When should I use the phrase "up front"? Can anyone explain giving some examples?
closed as off-topic by Danubian Sailor, StoneyB, Walter, hjpotter92, snailcar♦ Jul 27 '13 at 6:24
This question appears to be off-topic. The users who voted to close gave this specific reason:
- "Basic questions on spelling, meaning or pronunciation are off-topic as they should be answered using a dictionary. See: Policy for questions that are entirely answerable with a dictionary" – Danubian Sailor, StoneyB, Walter, hjpotter92, snailcar
In a financial context, it means paying before goods or services are provided. More generally, to be up front means not to hide anything in your dealings with others.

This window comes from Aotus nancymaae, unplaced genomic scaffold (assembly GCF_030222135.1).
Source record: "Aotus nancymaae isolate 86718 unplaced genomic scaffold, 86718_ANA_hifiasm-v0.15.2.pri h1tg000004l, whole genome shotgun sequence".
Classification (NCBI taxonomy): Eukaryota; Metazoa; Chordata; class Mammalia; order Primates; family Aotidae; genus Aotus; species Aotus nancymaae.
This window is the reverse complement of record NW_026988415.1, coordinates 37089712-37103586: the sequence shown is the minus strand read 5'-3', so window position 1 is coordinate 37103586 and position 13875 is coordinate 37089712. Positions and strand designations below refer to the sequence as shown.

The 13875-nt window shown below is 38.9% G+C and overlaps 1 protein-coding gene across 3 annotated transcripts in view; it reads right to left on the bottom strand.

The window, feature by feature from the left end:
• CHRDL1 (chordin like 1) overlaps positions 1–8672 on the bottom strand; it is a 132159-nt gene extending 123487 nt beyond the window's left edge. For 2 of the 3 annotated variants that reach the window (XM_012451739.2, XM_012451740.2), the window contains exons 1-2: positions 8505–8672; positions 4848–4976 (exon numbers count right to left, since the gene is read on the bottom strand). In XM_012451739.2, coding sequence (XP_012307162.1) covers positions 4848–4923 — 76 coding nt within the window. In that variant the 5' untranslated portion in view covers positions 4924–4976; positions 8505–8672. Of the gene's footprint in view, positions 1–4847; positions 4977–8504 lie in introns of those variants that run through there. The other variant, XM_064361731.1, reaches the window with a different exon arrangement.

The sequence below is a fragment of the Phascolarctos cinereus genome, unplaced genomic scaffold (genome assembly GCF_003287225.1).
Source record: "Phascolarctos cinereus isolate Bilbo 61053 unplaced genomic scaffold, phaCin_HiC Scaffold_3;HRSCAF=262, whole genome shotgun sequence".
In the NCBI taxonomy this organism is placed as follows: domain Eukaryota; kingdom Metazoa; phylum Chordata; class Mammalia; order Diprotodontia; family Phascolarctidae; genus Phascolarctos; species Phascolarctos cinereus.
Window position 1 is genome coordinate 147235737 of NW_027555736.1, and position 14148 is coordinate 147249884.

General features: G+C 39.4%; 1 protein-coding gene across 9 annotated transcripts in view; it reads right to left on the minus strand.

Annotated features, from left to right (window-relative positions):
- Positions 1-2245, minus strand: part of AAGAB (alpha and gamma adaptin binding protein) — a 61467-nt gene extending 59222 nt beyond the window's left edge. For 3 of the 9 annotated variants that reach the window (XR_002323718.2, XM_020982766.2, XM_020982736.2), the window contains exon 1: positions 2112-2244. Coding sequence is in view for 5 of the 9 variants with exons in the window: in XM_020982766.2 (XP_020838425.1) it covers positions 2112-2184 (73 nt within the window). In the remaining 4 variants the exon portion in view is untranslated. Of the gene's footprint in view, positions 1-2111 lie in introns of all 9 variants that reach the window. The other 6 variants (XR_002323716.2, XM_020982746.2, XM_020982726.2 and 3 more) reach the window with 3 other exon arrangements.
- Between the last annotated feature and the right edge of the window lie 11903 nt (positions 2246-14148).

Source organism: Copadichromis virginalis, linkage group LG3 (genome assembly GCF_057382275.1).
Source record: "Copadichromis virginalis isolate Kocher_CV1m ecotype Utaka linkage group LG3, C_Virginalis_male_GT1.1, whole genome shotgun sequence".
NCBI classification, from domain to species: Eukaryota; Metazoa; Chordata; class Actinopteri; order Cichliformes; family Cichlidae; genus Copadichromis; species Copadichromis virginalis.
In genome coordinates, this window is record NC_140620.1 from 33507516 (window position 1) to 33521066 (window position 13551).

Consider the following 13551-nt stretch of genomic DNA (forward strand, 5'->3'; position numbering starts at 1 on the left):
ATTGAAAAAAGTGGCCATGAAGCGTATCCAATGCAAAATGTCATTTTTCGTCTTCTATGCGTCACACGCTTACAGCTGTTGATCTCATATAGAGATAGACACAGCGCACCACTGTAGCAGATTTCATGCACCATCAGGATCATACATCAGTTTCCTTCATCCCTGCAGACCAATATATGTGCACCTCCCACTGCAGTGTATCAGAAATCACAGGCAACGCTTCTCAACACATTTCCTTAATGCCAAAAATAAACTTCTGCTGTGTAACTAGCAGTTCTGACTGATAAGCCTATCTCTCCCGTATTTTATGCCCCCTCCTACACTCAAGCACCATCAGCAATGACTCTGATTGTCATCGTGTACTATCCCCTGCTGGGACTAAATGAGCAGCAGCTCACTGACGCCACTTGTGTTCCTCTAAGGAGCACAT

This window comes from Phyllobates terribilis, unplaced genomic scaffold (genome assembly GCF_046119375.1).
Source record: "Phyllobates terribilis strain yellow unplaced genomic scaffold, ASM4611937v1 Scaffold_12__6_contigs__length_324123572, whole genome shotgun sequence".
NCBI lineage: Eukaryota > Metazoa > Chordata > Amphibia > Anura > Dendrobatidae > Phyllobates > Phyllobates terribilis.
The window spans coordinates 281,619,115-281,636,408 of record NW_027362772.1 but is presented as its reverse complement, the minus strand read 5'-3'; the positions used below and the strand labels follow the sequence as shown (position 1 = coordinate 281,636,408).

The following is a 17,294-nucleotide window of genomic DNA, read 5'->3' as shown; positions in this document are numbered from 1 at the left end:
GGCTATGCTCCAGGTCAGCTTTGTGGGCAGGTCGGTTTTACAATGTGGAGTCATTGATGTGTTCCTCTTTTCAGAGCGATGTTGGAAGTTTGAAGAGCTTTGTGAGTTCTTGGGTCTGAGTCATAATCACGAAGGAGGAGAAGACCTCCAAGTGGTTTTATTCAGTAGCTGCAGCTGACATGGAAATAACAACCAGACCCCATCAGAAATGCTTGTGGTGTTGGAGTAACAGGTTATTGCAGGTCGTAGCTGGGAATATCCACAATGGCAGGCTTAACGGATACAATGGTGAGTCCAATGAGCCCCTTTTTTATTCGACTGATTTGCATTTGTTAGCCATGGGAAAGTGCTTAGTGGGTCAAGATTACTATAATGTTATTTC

Here are some examples of usage:
The minister for the Department of Health was up-front about his previous role as a director of a private hospital.
The car costs $10,000 total over three years, but with a $2,000 up-front deposit.
We had an up-front and frank discussion about how we thought the contract was going. It was nice to hear some open and honest views for a change.
I'm going to be up-front with you. The business is doing badly, and we're going to have to lay-off two thirds of the staff.